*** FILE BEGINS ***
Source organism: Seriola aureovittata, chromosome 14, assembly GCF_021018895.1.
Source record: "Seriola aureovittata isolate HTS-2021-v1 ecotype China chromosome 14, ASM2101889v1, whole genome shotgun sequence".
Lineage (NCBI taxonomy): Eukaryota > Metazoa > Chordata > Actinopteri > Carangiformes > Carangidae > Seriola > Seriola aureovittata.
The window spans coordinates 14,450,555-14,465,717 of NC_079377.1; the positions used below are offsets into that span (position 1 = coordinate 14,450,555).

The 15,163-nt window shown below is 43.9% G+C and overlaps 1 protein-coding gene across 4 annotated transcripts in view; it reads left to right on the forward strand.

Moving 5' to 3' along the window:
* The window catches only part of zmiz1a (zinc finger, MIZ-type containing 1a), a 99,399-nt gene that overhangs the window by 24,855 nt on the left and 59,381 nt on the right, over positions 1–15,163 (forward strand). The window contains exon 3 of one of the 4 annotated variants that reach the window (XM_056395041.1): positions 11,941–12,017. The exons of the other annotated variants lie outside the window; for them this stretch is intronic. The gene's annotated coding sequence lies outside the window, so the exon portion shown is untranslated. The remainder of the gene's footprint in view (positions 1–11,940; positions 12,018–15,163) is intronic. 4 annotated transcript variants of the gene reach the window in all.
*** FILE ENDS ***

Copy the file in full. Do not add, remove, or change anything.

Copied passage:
Source organism: Seriola aureovittata, chromosome 14, assembly GCF_021018895.1.
Source record: "Seriola aureovittata isolate HTS-2021-v1 ecotype China chromosome 14, ASM2101889v1, whole genome shotgun sequence".
Lineage (NCBI taxonomy): Eukaryota > Metazoa > Chordata > Actinopteri > Carangiformes > Carangidae > Seriola > Seriola aureovittata.
The window spans coordinates 14,450,555-14,465,717 of NC_079377.1; the positions used below are offsets into that span (position 1 = coordinate 14,450,555).

The 15,163-nt window shown below is 43.9% G+C and overlaps 1 protein-coding gene across 4 annotated transcripts in view; it reads left to right on the forward strand.

Moving 5' to 3' along the window:
* The window catches only part of zmiz1a (zinc finger, MIZ-type containing 1a), a 99,399-nt gene that overhangs the window by 24,855 nt on the left and 59,381 nt on the right, over positions 1–15,163 (forward strand). The window contains exon 3 of one of the 4 annotated variants that reach the window (XM_056395041.1): positions 11,941–12,017. The exons of the other annotated variants lie outside the window; for them this stretch is intronic. The gene's annotated coding sequence lies outside the window, so the exon portion shown is untranslated. The remainder of the gene's footprint in view (positions 1–11,940; positions 12,018–15,163) is intronic. 4 annotated transcript variants of the gene reach the window in all.